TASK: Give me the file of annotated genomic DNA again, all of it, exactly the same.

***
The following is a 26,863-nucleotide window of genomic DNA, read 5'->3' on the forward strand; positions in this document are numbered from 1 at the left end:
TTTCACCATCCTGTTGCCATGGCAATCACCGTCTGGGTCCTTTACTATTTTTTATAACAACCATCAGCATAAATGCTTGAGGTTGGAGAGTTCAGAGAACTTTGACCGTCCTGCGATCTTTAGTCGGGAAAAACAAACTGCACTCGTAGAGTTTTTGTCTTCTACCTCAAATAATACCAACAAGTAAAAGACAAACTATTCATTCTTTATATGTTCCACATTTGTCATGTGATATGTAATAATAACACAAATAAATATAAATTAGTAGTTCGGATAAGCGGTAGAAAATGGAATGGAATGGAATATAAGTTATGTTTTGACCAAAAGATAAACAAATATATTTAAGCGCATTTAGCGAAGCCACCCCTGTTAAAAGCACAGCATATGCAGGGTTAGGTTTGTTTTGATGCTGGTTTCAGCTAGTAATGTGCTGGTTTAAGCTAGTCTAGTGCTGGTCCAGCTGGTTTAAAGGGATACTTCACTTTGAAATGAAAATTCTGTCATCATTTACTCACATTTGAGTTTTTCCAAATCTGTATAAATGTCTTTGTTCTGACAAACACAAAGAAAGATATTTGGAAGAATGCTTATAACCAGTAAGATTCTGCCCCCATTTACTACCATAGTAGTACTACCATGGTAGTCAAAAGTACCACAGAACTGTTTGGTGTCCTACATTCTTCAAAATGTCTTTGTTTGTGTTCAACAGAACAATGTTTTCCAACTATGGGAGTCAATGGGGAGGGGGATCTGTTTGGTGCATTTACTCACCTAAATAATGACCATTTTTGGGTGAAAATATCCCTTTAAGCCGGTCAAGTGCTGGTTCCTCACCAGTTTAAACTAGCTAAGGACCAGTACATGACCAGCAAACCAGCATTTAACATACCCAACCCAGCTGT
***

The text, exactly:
The following is a 26,863-nucleotide window of genomic DNA, read 5'->3' on the forward strand; positions in this document are numbered from 1 at the left end:
TTTCACCATCCTGTTGCCATGGCAATCACCGTCTGGGTCCTTTACTATTTTTTATAACAACCATCAGCATAAATGCTTGAGGTTGGAGAGTTCAGAGAACTTTGACCGTCCTGCGATCTTTAGTCGGGAAAAACAAACTGCACTCGTAGAGTTTTTGTCTTCTACCTCAAATAATACCAACAAGTAAAAGACAAACTATTCATTCTTTATATGTTCCACATTTGTCATGTGATATGTAATAATAACACAAATAAATATAAATTAGTAGTTCGGATAAGCGGTAGAAAATGGAATGGAATGGAATATAAGTTATGTTTTGACCAAAAGATAAACAAATATATTTAAGCGCATTTAGCGAAGCCACCCCTGTTAAAAGCACAGCATATGCAGGGTTAGGTTTGTTTTGATGCTGGTTTCAGCTAGTAATGTGCTGGTTTAAGCTAGTCTAGTGCTGGTCCAGCTGGTTTAAAGGGATACTTCACTTTGAAATGAAAATTCTGTCATCATTTACTCACATTTGAGTTTTTCCAAATCTGTATAAATGTCTTTGTTCTGACAAACACAAAGAAAGATATTTGGAAGAATGCTTATAACCAGTAAGATTCTGCCCCCATTTACTACCATAGTAGTACTACCATGGTAGTCAAAAGTACCACAGAACTGTTTGGTGTCCTACATTCTTCAAAATGTCTTTGTTTGTGTTCAACAGAACAATGTTTTCCAACTATGGGAGTCAATGGGGAGGGGGATCTGTTTGGTGCATTTACTCACCTAAATAATGACCATTTTTGGGTGAAAATATCCCTTTAAGCCGGTCAAGTGCTGGTTCCTCACCAGTTTAAACTAGCTAAGGACCAGTACATGACCAGCAAACCAGCATTTAACATACCCAACCCAGCTGT